Depression Is Exhausting

And not very logical. I spend the vast majority of my time bemoaning the state of my stagnant life, yet I’m unable to do a thing about it.

“If you hate our life so much, Eeyore, let’s do something about it. We’ll get a new job or go back to school or move to Mars. I hear it’s nice there in the summer,” I say to my depression, whom I call Eeyore because he never has anything positive to say.

Everything sucks.
Everything sucks.

“No, Goldfish, we’re not going to do anything about it. We’re going to stay here in this darkened room not talking to anyone and wallowing in self-pity. That sounds better, doesn’t it?” And, with that, Eeyore wins another round, because it’s so much easier not to fight. Besides, sitting in a darkened room sounds rather nice. Hiding from everyone sounds nice. Avoiding my friends and not having a life takes so much less energy than doing stuff.

But, I do leave the darkened room. I go to work every day. I take my dog to the dog park every day, mostly out of selfish reasons. If I don’t take her, she’s a bundle of energy who will bother me while I’m attempting to sleep. I’ve never been any good at sleep and having a dog sit on you doesn’t help.

The problem is, work and dog park mean dealing with people. I’m not good at dealing with people under normal circumstances, let alone when I’m depressed. Most of the time, I feel like I’m wearing a mask. I plaster a stupid smile on my face, make small talk and the whole thing is exhausting. I’m positive they can tell that my smile and small talk are fake. How can they not see that I’m faking it? But, most people don’t even notice or they don’t care. It’s only the people I’m closest to who can see it and they don’t really get it either.

I live next door to one of my best friends. I have to walk by his house to go in and out of my own. Honestly, I’m not sure why he’s one of my best friends since he’s actually damn annoying. He doesn’t have depression and doesn’t even remotely understand it. He thinks the way to overcome depression is to go out. That may work sometimes with some people, but not with me. If I’m depressed and you force me to go out, I’ll just sit in a corner like this:

Everything sucks.
Everything sucks.

And then he’ll yell at me because I’m not happier. “You’re out on the town! Be happy!” Be happy. As if it’s that simple. As if there’s an off/on switch. As if forcing a depressed person out of the house could make any difference, besides making me and everyone around me uncomfortable with my woe-is-me-ness.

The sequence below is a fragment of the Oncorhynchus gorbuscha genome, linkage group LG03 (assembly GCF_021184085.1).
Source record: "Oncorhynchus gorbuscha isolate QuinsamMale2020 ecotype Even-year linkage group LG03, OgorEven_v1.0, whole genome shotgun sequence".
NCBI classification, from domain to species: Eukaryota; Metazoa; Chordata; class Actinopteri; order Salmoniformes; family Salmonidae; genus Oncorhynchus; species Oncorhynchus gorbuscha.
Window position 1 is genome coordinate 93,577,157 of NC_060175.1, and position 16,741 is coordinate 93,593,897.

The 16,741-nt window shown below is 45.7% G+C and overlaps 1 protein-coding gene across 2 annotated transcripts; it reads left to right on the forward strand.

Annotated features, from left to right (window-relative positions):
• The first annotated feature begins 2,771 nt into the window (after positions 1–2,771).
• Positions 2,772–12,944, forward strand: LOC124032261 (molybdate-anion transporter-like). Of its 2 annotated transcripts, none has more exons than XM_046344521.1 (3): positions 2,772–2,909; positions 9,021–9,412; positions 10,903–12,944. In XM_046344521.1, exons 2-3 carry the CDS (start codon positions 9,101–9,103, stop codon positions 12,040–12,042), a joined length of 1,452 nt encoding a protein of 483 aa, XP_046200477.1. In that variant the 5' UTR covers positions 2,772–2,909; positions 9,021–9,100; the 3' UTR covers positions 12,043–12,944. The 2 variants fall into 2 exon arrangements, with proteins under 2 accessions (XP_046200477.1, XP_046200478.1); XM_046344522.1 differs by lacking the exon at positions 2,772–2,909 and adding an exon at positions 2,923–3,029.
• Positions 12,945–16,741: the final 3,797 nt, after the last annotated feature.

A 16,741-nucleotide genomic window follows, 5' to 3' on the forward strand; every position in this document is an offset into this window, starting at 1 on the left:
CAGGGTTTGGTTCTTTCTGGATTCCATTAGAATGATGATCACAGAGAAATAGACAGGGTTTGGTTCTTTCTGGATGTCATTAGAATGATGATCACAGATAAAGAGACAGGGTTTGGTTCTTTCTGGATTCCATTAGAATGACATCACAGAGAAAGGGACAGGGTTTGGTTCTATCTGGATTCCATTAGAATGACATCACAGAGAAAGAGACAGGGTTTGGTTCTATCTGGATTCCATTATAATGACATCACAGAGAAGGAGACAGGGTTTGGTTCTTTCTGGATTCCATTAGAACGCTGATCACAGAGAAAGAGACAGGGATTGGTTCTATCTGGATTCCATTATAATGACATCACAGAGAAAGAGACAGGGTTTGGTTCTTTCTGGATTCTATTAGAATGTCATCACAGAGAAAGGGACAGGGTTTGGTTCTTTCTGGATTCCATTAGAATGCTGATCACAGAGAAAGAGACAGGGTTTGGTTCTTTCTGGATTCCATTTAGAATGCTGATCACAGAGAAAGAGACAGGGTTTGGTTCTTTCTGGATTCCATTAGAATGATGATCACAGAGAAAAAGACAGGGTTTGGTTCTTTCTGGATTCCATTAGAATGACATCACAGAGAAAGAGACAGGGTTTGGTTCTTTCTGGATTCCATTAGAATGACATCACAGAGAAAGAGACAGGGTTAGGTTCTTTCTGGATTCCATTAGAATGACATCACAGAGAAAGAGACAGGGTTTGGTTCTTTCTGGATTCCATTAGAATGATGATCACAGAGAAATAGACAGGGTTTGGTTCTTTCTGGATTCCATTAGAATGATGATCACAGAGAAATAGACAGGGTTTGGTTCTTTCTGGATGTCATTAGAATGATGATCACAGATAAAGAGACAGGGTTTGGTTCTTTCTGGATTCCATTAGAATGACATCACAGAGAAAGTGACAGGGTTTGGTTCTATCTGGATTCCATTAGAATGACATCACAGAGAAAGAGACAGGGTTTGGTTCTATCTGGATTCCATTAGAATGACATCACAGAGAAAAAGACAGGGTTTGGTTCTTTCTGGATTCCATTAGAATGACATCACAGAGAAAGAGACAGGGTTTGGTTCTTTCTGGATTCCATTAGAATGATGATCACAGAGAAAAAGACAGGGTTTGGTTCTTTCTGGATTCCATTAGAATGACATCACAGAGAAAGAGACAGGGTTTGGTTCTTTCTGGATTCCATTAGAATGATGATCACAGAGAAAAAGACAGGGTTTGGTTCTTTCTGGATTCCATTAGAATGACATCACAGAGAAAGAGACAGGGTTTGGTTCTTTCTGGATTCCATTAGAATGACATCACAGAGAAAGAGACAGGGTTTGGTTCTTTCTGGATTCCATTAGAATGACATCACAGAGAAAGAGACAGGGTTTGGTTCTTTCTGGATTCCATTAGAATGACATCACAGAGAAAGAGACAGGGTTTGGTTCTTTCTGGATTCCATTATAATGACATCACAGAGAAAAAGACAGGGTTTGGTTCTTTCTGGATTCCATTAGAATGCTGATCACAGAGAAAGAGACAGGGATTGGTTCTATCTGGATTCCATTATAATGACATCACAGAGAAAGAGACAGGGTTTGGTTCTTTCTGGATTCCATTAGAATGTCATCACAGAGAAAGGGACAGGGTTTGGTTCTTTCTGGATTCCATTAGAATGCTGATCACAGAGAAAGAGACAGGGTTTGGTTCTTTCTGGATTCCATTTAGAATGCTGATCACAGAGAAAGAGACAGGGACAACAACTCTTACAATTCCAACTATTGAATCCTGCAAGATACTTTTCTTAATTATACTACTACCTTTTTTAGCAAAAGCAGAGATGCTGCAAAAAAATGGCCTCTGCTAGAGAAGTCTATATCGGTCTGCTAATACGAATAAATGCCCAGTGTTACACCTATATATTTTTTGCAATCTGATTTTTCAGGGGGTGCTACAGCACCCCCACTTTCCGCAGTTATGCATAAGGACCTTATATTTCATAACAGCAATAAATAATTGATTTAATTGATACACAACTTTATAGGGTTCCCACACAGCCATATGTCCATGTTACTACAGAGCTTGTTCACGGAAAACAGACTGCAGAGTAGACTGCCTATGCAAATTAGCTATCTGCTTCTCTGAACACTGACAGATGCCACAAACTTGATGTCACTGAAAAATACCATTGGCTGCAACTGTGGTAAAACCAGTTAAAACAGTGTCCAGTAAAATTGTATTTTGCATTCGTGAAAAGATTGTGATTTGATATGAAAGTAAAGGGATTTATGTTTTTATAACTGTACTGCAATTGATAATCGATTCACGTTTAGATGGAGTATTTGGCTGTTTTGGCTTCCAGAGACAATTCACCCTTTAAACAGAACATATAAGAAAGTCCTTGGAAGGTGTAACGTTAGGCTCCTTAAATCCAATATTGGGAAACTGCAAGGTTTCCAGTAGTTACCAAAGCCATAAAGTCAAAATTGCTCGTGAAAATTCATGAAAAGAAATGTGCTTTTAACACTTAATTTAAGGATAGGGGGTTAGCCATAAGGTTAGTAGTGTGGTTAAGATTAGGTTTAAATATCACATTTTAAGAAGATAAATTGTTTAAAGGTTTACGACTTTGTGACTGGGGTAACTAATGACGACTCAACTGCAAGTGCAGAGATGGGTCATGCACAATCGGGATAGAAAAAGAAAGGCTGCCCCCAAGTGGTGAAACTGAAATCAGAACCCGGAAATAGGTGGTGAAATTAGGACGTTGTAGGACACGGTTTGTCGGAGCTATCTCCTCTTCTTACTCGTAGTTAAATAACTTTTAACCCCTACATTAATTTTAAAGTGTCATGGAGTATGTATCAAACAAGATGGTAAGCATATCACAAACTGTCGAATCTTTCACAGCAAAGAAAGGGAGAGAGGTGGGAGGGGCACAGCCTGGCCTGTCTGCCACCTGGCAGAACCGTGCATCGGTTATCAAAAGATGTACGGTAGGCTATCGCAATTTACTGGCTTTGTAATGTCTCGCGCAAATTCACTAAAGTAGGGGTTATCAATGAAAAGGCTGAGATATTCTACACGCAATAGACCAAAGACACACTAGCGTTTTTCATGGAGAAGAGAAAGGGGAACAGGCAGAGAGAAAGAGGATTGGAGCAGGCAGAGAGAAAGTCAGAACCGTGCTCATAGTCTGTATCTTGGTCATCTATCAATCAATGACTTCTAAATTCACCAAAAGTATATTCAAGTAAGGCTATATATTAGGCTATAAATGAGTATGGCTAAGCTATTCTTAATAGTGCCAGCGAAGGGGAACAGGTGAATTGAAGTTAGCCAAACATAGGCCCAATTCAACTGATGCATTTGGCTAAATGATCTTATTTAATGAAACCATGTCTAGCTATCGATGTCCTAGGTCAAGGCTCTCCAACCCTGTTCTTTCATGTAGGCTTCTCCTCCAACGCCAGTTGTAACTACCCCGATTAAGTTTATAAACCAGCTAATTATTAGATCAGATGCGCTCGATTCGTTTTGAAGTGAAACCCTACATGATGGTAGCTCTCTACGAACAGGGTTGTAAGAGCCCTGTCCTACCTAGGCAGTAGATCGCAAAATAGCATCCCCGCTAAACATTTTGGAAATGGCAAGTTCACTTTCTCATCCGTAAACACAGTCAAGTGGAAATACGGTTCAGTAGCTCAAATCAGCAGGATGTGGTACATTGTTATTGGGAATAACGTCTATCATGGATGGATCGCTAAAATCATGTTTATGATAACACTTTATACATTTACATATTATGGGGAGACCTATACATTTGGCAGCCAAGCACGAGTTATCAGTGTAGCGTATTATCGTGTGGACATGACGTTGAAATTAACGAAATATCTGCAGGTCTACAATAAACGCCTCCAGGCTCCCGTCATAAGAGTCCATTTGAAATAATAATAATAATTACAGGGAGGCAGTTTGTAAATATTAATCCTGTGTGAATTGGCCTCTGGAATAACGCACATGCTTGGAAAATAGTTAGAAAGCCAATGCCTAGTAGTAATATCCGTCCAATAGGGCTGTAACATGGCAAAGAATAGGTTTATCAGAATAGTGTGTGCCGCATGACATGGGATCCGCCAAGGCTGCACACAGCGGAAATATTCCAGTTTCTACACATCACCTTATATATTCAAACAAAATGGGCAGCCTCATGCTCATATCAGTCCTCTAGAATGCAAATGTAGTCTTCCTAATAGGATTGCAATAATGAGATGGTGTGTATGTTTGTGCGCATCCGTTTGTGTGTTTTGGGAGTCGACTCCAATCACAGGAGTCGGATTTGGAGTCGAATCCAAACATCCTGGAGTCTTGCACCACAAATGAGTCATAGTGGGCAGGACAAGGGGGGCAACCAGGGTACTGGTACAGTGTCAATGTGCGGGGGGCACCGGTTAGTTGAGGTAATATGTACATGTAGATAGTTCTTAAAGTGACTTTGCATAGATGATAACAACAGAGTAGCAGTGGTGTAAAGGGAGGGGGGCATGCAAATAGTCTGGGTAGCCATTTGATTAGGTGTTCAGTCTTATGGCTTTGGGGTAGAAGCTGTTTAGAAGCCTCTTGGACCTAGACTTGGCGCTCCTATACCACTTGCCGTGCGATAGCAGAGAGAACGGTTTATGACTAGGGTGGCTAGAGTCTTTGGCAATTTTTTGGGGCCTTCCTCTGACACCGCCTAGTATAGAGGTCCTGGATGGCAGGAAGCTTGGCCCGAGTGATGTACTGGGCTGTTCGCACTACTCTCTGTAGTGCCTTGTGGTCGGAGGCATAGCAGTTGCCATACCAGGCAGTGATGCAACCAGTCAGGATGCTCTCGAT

Last Sunday, he saw me walk by as I was taking my dog out for a walk and came out to scold me for not going out with him on Saturday night. I didn’t even know he was going out. I didn’t receive a text message or a knock at the door or a carrier pigeon message letting me know his plans. Yet, to him, it was my fault for not going out with him even though he didn’t actually invite me or even inform me. “It was fun. You should have gone. You never want to leave your house.” See? Annoying. The sad fact is, even if he had carrier pigeoned me, I would have come up with an excuse not to go anyway, so in a sense, he was right.

I find my non-depressed friends and coworkers irksome. They don’t get it. They don’t understand that every day is an internal war of epic proportions. Getting out of bed takes all of my energy. Leaving the house, plastering a dumb, fake smile on my face, and talking about nothing with coworkers is grueling. It takes every single bit of concentration, strength and verve I have hiding in there behind Eeyore to leave the house. I’d really rather hide at home.

When my annoying, non-depressed friends insist that I go out, I just can’t find the energy. I don’t have enough life in me to do anything beyond the basics of making a living and having a tired dog, and even that is too much. It drains me. I am absolutely lifeless at the end of the day. Depression is goddamn exhausting.